• MS

    Hi Mark,

    Someone can maybe argue that radio was a many-to-many technology prior to the regulation of frequencies that created commercial broadcasters.  From Tim Wu's The Master Switch, you had lots of receivers *and* transmitters being sold with 1000's of channels in the NYC area alone.  Radios were used to chat with others and not used as in the 1-to-many technology we know…or knew…

    The Master Switch then continues on about how the regulation of telephone, radio, tv, and now perhaps the Internet has been centralized and its affect on society…etc….etc….

    The book is a good read for anyone in our industry. 

    I think that Internet radio is and will be in the many-to-many category permanently.

    So after all, maybe radio was indeed the original social network….

    cheers,

    Matt

  • Skip Pizzi

    Good distinction, Mark. Hopefully it will thwart this misperception, and help radio folks learn how to move forward in both mediums. There is great potential synergy to be had between radio and social media, but it will never happen if radio thinks it's already there.

  • http://www.markramseymedia.com Mark Ramsey

    What you're describing is the original HAM nature of radio, when it was the province of hobbyists. I do not think that's what most broadcasters mean when they use the term.

    But that still only takes radio back less than 100 years. And it doesn't make us the original anything.

  • http://www.markramseymedia.com Mark Ramsey

    Or if radio sees itself as “superior” rather than complimentary. Thanks Skip.

  • http://www.markramseymedia.com Mark Ramsey

    By the way, I should add that book to my ever-longer list.  I have heard of it.  Thanks Matt.

  • andrewsteeley

    Mark, perfect description of how distinct radio and social media are!  I've heard the argument that radio was the original social medium because of contests and requests, etc.  I fail to see how those are “social” components since they exist on the broadcaster's terms — instead of fostering a continuous flow of conversation.  Not to mention that voicetracking has killed any “social” aspect that radio has tried to hang onto.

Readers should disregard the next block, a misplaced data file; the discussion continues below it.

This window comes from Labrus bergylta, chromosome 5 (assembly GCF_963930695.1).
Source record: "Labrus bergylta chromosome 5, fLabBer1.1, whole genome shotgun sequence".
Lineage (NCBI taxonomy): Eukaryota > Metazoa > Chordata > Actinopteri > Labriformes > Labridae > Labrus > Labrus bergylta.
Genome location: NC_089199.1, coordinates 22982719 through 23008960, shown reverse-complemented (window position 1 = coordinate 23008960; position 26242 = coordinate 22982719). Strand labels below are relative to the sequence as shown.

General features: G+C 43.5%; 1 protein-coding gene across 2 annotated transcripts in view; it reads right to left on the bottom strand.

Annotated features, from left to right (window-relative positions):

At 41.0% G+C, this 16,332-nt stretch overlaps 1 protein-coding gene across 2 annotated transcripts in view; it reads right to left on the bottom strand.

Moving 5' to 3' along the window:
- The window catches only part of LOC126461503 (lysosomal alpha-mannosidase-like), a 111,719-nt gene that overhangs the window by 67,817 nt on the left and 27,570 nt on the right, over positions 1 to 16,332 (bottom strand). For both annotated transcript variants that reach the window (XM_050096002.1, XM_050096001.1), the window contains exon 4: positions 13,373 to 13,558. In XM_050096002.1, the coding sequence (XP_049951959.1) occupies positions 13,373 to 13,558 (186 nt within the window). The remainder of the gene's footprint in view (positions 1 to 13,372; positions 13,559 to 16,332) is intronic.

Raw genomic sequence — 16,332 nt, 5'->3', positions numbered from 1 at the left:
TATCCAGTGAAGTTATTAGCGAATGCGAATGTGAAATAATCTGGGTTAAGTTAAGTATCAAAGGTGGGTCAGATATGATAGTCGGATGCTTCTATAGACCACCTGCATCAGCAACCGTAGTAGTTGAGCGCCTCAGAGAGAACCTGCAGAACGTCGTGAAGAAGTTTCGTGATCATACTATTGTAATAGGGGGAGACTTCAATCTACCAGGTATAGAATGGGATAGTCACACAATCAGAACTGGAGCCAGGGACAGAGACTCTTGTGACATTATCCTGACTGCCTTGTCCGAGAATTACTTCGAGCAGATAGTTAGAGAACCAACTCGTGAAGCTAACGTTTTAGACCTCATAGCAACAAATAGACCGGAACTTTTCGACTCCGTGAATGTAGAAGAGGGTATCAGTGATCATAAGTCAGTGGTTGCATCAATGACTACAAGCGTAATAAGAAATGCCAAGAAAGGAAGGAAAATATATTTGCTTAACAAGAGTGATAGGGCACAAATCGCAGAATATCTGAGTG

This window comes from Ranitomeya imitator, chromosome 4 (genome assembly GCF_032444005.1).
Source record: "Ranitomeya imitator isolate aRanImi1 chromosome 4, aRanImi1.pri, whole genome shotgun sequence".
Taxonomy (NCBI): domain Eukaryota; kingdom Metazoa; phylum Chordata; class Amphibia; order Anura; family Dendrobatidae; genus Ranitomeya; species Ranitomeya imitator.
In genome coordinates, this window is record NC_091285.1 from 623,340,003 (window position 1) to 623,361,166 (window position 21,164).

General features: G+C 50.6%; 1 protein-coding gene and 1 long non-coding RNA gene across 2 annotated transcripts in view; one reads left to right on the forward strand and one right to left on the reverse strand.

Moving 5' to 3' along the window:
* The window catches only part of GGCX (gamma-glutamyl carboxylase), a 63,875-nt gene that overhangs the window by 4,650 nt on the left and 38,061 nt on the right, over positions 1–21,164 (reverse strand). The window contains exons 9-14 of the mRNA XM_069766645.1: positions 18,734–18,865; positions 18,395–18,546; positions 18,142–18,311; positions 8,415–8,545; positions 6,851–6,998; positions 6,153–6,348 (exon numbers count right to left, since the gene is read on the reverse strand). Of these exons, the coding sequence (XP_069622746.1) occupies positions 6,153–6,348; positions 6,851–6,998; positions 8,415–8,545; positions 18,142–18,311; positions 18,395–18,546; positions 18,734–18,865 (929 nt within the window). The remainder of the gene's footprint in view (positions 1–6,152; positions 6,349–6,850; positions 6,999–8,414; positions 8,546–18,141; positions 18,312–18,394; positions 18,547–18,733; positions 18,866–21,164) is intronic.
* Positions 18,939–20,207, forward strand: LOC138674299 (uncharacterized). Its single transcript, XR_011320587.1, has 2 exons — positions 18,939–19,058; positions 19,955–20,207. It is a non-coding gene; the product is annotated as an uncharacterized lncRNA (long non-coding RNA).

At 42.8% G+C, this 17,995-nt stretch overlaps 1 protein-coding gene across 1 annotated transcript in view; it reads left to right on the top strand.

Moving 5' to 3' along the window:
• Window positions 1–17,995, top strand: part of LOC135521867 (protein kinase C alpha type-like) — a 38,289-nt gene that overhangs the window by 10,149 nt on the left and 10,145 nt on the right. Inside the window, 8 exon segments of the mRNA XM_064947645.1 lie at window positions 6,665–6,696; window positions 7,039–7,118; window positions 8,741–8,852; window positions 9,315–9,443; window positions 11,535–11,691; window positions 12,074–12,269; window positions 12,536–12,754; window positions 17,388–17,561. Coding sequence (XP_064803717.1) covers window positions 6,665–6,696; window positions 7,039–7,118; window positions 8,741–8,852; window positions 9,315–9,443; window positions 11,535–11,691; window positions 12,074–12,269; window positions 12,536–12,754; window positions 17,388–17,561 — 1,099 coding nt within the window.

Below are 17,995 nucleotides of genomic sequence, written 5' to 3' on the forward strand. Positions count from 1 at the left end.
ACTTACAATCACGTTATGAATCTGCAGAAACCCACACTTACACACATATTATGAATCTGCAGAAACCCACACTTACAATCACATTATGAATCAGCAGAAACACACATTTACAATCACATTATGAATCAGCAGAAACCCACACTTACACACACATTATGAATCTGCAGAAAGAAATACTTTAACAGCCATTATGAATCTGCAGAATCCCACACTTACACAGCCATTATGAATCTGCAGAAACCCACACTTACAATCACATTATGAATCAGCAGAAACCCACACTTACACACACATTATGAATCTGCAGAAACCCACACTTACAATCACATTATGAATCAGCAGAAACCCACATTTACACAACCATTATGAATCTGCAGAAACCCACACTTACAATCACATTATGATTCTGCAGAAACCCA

When PDs start to view themselves as (and start acting like) brand managers and community leaders, maybe we'll see a more “social” attitude toward the medium.  Unfortunately, I see more of an “ignorance is bliss” attitude these days.

  • http://www.facebook.com/pkamp2 Paul Kamp

    Mark,

    I am not sure if I am patient 0 on this front but it is something that I say quite often.  While you are correct that churches are the original social networks, I also think that radio is the first electronic social network.  I say it as both a way to get radio people in touch with the past but also to show how they have lost their way.

    When I think of radio as a social network I think of the movie American Graffiti and how that whole group of characters used Wolfman Jack to channel their emotions, fears and fantasies.  At the time they used the tools available to them, the telephone and the broadcasts.

    Unfortunately most radio stations have lost the sense of community that they had fostered in those time because they are stuck with corporate play lists programmed from a long ways away.  They are not engaged in their community as they had been in the past.

    As you said recently, radio is what happens between the music.  And so it is.  I am just hopeful that someone in radio will realize this and re-engage with their community using all the tools they have available.

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